shape and you’re not being proactive enough to make yourself whole. You need to find a partner to fill up the hole.”

It turned out that her husband went to jail for fraud soon after that and she ended up alone, but that isn’t the point here. It’s about the way we are taught to view love and relationships. The truth is that some people are in wonderful relationships, some people are not, some people are terrified to be alone and other people love it. It has nothing to do with what’s right or wrong. Being alone needs work and acceptance, and so does being with someone. Neither state
is better than another. It’s about looking at your life the way it is, not how it was, how you want it to be or how you think it should be. If you choose to change things, that’s fine, but I couldn’t decide what I wanted until I stopped blaming myself and telling myself stories that one way to live was better than another. You can feel whole when you’re alone and you can feel lonely when you’re with a partner who doesn’t listen or understand you.

I had a bout of loneliness recently, I was isolating too much, a tendency that writers have, so I decided to host a gathering for my birthday and invite all the people that I loved and who loved me. Everyone I invited showed up, and as I looked around the room, I was filled up with love and I felt whole. These were my people, my tribe, and I vowed that when I got lonely in the future, I would remember that night. I would remind myself that having community is most important to me, above all else. I need my women who support me, my men who are there for me when I need a male point of view and my sister who opens her heart to me and always listens.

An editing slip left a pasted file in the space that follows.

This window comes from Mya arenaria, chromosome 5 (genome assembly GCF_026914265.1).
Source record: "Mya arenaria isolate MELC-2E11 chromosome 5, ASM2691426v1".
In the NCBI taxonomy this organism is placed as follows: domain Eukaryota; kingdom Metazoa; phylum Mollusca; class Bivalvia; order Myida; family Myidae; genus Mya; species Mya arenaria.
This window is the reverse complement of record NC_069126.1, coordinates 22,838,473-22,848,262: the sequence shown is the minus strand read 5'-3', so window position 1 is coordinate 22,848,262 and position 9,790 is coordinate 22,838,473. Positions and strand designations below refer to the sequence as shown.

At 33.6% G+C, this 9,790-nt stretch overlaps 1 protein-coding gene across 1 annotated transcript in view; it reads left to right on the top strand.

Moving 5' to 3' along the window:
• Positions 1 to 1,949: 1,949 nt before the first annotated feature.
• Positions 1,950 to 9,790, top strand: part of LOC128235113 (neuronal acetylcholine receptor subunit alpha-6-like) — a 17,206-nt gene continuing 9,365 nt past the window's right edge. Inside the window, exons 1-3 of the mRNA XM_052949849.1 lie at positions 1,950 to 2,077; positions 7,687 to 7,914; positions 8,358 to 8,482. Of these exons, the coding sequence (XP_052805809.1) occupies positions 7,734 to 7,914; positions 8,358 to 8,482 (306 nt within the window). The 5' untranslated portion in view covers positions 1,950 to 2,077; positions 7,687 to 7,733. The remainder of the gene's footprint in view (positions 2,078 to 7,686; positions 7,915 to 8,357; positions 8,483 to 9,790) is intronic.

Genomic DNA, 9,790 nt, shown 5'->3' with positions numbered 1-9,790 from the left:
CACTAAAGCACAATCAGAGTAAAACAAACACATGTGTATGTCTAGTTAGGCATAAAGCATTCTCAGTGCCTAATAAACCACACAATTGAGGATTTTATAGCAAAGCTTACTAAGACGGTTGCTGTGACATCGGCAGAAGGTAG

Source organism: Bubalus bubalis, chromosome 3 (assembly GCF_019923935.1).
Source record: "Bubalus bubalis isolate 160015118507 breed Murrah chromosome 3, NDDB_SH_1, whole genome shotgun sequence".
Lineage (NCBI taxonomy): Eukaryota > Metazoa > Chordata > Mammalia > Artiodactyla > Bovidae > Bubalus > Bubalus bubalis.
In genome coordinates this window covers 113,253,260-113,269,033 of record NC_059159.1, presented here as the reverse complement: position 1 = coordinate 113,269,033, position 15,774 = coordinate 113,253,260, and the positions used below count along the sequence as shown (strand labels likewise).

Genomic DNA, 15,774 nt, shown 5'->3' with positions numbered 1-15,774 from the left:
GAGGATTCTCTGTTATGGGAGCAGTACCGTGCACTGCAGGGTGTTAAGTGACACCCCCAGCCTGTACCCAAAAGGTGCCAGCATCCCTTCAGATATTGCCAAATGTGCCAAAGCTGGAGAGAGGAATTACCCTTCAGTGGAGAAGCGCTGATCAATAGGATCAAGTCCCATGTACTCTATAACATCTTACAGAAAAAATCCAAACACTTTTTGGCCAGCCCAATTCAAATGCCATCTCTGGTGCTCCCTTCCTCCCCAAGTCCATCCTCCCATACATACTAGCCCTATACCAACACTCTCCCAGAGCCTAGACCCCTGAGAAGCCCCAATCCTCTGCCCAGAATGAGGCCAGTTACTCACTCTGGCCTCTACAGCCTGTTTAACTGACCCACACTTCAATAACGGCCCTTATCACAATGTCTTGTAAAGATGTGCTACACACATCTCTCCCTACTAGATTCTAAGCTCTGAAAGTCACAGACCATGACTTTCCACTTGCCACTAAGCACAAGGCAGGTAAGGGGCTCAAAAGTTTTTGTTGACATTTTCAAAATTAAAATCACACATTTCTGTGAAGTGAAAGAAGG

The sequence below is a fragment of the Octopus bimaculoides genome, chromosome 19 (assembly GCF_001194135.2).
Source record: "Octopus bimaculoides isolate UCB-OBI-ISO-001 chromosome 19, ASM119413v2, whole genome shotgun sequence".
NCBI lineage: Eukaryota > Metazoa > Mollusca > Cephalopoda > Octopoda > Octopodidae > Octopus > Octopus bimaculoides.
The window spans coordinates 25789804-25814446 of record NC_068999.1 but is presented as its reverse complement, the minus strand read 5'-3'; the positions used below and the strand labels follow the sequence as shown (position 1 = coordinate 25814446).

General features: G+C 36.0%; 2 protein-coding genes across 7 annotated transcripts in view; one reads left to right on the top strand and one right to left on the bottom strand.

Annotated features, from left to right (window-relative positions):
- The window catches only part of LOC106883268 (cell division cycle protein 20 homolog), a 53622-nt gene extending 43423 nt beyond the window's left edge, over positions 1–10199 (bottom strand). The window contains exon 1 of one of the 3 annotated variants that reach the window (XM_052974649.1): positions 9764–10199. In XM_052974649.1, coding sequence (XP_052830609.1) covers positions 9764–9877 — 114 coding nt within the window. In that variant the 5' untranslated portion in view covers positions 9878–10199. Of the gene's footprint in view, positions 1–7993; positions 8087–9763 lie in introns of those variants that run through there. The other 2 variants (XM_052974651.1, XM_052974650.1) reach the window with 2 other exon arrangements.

When my second marriage fell apart, I have to admit that I didn’t miss him as much as I feared being alone. I went to the supermarket and I felt a hole in my stomach as I bought food for myself. But I took it day by day and before I knew it, I had accepted my circumstances and I began to find comfort in my new life. I turned to my creativity and in the first few weeks after he left, I began to write a play that I’d been thinking about. I met someone about a month later and when it didn’t work out, I made some guidelines for myself. I would only date people who added something to my life instead of taking something away. I’m reminded of a hit song by Miley Cyrus who had just had a breakup. In her attempt to make peace with herself as a single woman, she sang:

“I can buy myself flowers, write my name in the sand.

Talk to myself for hours, say things you don’t understand.”

Some people call it a revenge song. I don’t. I see it as a statement of female empowerment and independence. I see it as a reminder that if we find ourselves alone, whether we chose it or not, we can be enough for ourselves. We can be alone without feeling lonely and when we want something, anything, we can fill ‘er up by giving it to ourselves.